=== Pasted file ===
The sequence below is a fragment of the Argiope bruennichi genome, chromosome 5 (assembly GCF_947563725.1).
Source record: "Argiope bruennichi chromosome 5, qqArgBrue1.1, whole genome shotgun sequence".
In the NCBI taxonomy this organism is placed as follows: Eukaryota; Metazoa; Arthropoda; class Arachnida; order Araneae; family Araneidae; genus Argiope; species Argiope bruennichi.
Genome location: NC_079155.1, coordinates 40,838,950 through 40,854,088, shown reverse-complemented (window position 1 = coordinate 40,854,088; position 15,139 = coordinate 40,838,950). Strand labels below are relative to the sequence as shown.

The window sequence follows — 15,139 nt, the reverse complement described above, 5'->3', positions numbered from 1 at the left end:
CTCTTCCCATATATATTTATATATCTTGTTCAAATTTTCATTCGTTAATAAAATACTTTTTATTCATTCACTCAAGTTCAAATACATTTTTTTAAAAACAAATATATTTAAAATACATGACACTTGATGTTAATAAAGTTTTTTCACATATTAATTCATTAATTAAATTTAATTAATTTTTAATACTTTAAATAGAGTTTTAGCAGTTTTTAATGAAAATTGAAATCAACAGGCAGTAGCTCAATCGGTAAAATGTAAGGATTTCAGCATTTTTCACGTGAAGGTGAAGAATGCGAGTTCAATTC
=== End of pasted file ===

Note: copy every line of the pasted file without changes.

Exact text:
The sequence below is a fragment of the Argiope bruennichi genome, chromosome 5 (assembly GCF_947563725.1).
Source record: "Argiope bruennichi chromosome 5, qqArgBrue1.1, whole genome shotgun sequence".
In the NCBI taxonomy this organism is placed as follows: Eukaryota; Metazoa; Arthropoda; class Arachnida; order Araneae; family Araneidae; genus Argiope; species Argiope bruennichi.
Genome location: NC_079155.1, coordinates 40,838,950 through 40,854,088, shown reverse-complemented (window position 1 = coordinate 40,854,088; position 15,139 = coordinate 40,838,950). Strand labels below are relative to the sequence as shown.

The window sequence follows — 15,139 nt, the reverse complement described above, 5'->3', positions numbered from 1 at the left end:
CTCTTCCCATATATATTTATATATCTTGTTCAAATTTTCATTCGTTAATAAAATACTTTTTATTCATTCACTCAAGTTCAAATACATTTTTTTAAAAACAAATATATTTAAAATACATGACACTTGATGTTAATAAAGTTTTTTCACATATTAATTCATTAATTAAATTTAATTAATTTTTAATACTTTAAATAGAGTTTTAGCAGTTTTTAATGAAAATTGAAATCAACAGGCAGTAGCTCAATCGGTAAAATGTAAGGATTTCAGCATTTTTCACGTGAAGGTGAAGAATGCGAGTTCAATTC